As John Boehner said when he threw his hat into the House majority leader’s race, “adding more new rules isn’t the answer” to clean up real and perceived egregious behavior now embroiling Congress as a result of the Rep. Tom DeLay, Jack Abramoff and Rep. Randy “Duke” Cunningham’s disgraceful crimes.
Indeed, instead of adding more rules, how’s this for a good government concept? Simply eliminate the very rules that sprang out of the Watergate-era campaign finance laws or many of the “reforms” following the House Bank and House Post Office scandals.
The concept isn’t as far fetched as it sounds. Consider that it’s one that has served well the residents of the Commonwealth of Virginia. The model is simplicity itself — there are no restrictions governing political donations or gift giving other than making all of it public.
What a refreshing thought when one stops for a minute to ponder that, so far as memory serves, such a system has not led to any scandals in Virginia. Total transparency between donors and recipients, actual dollar amounts and specific goodies received are all put into the public domain for anyone to see, report and contemplate.
The major political parties have been fighting such rules since the 1974 Federal Campaign Act was signed into law to, basically, maintain some political advantages and loopholes. The sad fact is that, with approval by the Supreme Court, the only losers have been the American people and the First Amendment.
That said, the reality is that the large percentage of lobbyists (like journalists and government workers) are honest, good people. So the Abramoff’s of this world really stink up the joints for all of us.
So it’s rather ironic really when one considers that it’s been under conservative Republican rule in the last few years that produced the McCain-Feingold legislation to supposedly — yet again — clean up campaign finance rules. Anyone remember the much-ballyhooed 527 political action committees?
Like prostitution, politics is as old as human kind. Maybe not much of a difference but the fact remains that each generation has seen its fair share of hookers and money scandals. And though laws are on the books to outlaw prostitution (except in certain locales in Nevada), no one has given serious consideration to outlawing politicians.
Instead, we’ve seen laws passed to protect pols from themselves and, arguably, to protect us from them. The sad fact is that our free speech rights to “speak” via political contributions — whether individually or in groups — have been abridged. Congress and the courts have theorized that losing some of these rights is okay if it’s in the greater interest of the body politic. Something about a camel’s nose in the tent springs to mind.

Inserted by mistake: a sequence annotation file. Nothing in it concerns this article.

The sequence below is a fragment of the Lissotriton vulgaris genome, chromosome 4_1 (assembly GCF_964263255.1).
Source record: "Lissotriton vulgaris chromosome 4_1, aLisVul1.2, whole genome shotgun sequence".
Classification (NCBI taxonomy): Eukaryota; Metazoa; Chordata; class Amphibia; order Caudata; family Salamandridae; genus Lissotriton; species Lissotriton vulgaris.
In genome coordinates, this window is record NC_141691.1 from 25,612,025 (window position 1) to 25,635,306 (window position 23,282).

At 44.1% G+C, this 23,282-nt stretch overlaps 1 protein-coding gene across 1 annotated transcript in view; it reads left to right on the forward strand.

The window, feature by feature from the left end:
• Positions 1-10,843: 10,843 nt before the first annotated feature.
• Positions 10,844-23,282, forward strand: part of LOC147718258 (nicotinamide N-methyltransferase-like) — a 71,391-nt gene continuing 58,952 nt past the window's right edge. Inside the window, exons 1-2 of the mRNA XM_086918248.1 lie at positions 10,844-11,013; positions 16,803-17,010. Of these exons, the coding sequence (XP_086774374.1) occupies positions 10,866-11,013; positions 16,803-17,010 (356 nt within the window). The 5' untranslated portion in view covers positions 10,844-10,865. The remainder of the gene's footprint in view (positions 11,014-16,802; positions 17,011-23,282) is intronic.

The result has been a body of laws, regulations and rulings that even experts in campaign finance and ethics law find confusing. So, how about trying something Virginia knows works?
Simply allow any American to givetoanypolitician(or wannabe) as much money as they want. And let anyone buy any politician or senior staff anything of value — including a Rolls Royce or a yacht a la the Cunningham fiasco. Just make it all public within 30 days down to the last penny.
“Oh my God,” I can hear naysayers scream, “you can’t do that! Then the millionaires would buy up every politician and the little people would get suckered!” Really?
Consider the scores of millions spent by the likes of New Jersey Gov. John Corzine for his state’s top job (and previously for the Senate seat), and New York Mayor Michael Bloomberg’s lavish spending — twice. Obviously, people can made up their minds when there’s full public disclosure.
When the Republicans took over Congress in 1994 they promised to clean up the culture of corruption in Washington after 40 years of Democrat power. They promised to apply the laws of the land to themselves. They promised to live by the spirit of ethics, not just the rules. And Democrats joined them gladly after the myriad scandals from the late 1980s into the early 1990s.
The simplicity of the GOP “Contract with America” was its appeal. Republicans gambled that the public would support such common sense rules. They believed in the power of the people. So how about trusting the people yet again? We’re all not as stupid as lawmakers or interest groups make us out to be.
Rep. David Drier, the California Republican who chairs the House Rules Committee, has been tasked by Speaker Dennis Hassert to come up with some lobbying rule changes. How about this David — just scrap all the rules and truly shine the light on all that hidden money giving. Make it all public.
Paul M. Rodriguez, the former managing editor of Insight magazine, is a media and public affairs consultant in Washington.